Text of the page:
Thursday, 6 August 2020
Living with COVID 19
and how we can fight back
Speaker: Dr Zania Stamataki
Todmorden U3A asked Dr Zania Stamataki, a Senior Lecturer in Virology, to give us a better understanding of what Covid-19 is doing in our bodies and an insight into how our bodies fight back.
The stimulating illustrated Zoom talk given on 17th September was attended by some 75 members and we were taken on an information-packed journey through the basics of viral immunity by an expert passionate teacher and presenter.
Zania, who confesses to being a virus nerd, was delighted to get back to the lab when Covid-19 emerged so she could get to grips with this new virus. Fortunately for her and her colleagues at Birmingham University, it is easily isolated for studying in the laboratory.
We needed some basic grounding.
It seems that viruses are unable to exist alone. They need to bind to our cells' receptors before injecting viral RNA into the cell, whose chemistry is then hijacked into replicating the virus until it is exhausted and self-destroys, releasing a rain of new viruses into the body, where the cycle begins again.
Favourite infection sites include the respiratory tract cells in the lungs, so when the virus is reproduced here, it is attached to micro droplets of moisture as we exhale. Wearing a face covering catches the virus in our expired breath, protecting others, but masks afford little protection from breathing in the virus. The best protection is keeping apart.
People can be infectious whilst they have no symptoms, either because they have not developed them yet, or because they are able to fight the disease and will never have symptoms. In the latter case, it is possibly due to having similar antibodies from other corona viruses, like the common cold. This may be the case in children and young people.
Worryingly for members of the U3A, older people are more likely to become seriously ill and have an increased mortality. After 10 to 14 days the virus will no longer be in the body, and one is then not infectious - hence the current imposition of a 14 day quarantine period.
So how do we fight back, once infected?
Immediately – as the first stage of the body's immune system response showed, with the natural killer cells recognising the infected cells and killing them. The dead cells are then removed by the macrophage and neutrophil cells.
In the second stage, the immune system recognises the coronavirus; the B cells then produce floods of antibodies, which are able to bind onto the spike protein of the virus. Disabled spikes cannot infect. Success!
Finally, bring on the most powerful actors, the specialized T cells, which take most time to produce, but they literally punch holes in infected cells. They can also cause a lot of tissue damage, so when the body recognizes that the infection is over, it is vital that to ramp down their production.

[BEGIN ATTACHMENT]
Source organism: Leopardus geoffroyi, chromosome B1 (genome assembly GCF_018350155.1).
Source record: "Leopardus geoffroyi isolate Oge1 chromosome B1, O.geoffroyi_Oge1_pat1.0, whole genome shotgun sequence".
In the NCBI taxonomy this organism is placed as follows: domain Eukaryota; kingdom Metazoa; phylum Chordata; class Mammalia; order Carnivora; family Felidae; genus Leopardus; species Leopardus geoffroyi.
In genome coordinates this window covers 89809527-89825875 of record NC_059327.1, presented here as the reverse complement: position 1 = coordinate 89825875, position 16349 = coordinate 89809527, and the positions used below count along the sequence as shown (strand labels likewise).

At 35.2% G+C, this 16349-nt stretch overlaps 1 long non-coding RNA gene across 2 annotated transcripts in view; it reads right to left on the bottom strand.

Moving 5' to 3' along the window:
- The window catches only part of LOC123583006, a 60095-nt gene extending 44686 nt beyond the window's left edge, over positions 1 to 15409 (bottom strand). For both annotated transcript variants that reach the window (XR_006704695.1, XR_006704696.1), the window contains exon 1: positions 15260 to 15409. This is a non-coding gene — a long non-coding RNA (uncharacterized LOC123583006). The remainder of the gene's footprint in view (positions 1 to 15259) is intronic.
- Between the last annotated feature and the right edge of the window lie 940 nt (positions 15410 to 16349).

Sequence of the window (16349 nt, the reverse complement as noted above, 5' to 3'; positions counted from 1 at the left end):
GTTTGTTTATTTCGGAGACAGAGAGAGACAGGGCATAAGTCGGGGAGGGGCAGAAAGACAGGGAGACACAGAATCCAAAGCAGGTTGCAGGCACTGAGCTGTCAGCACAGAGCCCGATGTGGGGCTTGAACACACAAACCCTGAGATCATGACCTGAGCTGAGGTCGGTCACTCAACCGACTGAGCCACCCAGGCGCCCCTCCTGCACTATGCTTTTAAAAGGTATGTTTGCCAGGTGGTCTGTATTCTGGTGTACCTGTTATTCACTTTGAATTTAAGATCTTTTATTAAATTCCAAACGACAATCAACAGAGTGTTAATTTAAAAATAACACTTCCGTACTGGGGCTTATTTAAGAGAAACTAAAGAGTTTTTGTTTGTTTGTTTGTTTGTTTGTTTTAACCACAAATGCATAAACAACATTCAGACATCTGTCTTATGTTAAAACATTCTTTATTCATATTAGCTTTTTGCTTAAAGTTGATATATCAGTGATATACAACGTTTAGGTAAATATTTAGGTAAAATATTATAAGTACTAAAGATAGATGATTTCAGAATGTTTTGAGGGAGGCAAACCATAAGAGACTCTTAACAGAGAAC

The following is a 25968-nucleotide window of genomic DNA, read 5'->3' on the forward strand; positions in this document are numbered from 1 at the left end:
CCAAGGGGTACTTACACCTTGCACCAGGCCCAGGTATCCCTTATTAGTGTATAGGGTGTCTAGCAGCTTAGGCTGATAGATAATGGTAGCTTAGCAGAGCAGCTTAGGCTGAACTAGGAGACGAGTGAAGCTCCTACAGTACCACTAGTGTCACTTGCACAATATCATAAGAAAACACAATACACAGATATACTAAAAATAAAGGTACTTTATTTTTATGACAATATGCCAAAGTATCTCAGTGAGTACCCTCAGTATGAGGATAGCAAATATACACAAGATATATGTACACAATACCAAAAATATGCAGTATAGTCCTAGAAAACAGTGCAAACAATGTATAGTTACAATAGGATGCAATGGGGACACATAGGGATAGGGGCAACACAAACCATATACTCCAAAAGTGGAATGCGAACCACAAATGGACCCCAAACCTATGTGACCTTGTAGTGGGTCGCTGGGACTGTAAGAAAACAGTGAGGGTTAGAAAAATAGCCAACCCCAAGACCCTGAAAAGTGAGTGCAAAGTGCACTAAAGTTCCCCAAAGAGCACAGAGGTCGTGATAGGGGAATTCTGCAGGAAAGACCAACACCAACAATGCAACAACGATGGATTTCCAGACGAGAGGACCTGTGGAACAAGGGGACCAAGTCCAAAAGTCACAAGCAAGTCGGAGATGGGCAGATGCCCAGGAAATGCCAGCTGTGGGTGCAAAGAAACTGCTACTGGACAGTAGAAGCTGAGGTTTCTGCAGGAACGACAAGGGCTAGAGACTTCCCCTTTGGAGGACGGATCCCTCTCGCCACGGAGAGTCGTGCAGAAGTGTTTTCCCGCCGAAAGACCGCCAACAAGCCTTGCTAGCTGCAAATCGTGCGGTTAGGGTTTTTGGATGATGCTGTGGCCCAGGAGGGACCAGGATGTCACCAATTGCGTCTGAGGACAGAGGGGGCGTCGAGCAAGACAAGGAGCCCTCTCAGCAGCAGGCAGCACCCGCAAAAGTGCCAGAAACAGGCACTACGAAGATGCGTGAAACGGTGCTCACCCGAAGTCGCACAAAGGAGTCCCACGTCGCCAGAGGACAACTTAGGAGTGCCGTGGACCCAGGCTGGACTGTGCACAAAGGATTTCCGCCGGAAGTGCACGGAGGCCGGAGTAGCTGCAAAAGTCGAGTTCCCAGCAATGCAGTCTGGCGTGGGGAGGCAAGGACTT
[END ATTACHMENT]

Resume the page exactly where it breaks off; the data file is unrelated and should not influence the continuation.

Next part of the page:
Will a vaccine save us?
If you've had Covid-19 and recovered, you are likely to be immune. Your B and T cells act as memory cells, ensuring a rapid response if the infection returns. This is the basis of vaccination; providing a piece of molecular information so that the B and T cells can prepare.
Historically, it has taken an average of 10 years to produce an effective vaccine for major diseases. With increased knowledge, better technology and funding along with the urgency of the pandemic, it is likely to be earlier for Covid-19. Currently, there are seven vaccines in the final stage of a four stage testing process.
Zania pointed out that since various vaccines are made with different parts of the virus, it is likely that eventually there will be a vaccine to suit everyone's body chemistry, age, and ethnicity. It is important that the whole human population is protected; otherwise the virus will continue to circulate in our super-connected world.
Zania made a final reassuring point: Coronavirus -19 does not affect our DNA, unlike herpes and HIV that persist in our bodies forever. When the virus is encountered and killed, it leaves our body completely.
This excellent and thoroughly engaging talk was followed by a stream of questions, all answered in great style.
The next Todmorden U3A Monthly Members Meeting by Zoom will be on Thursday October 15th at 1.45 pm, open to all fully paid up members for 2020. This will also be our AGM, so members are especially welcomed to join for this, if not the talk. Our presenter will be Jacob Kegerreis of the University of Durham, who will present his talk entitled, "Cosmic Collisions: Planetary Giant Impacts and supercomputer simulations"
Not yet a member? You can attend one talk free by requesting an invitation to this zoom event. We're always delighted to welcome new members.
Our contact details are www.u3atod.org.uk (website), firstname.lastname@example.org (email), or 01422 886021 (phone).
Many thanks to Fiona Ryland for this report
Previous U3A reports on the HebWeb - click here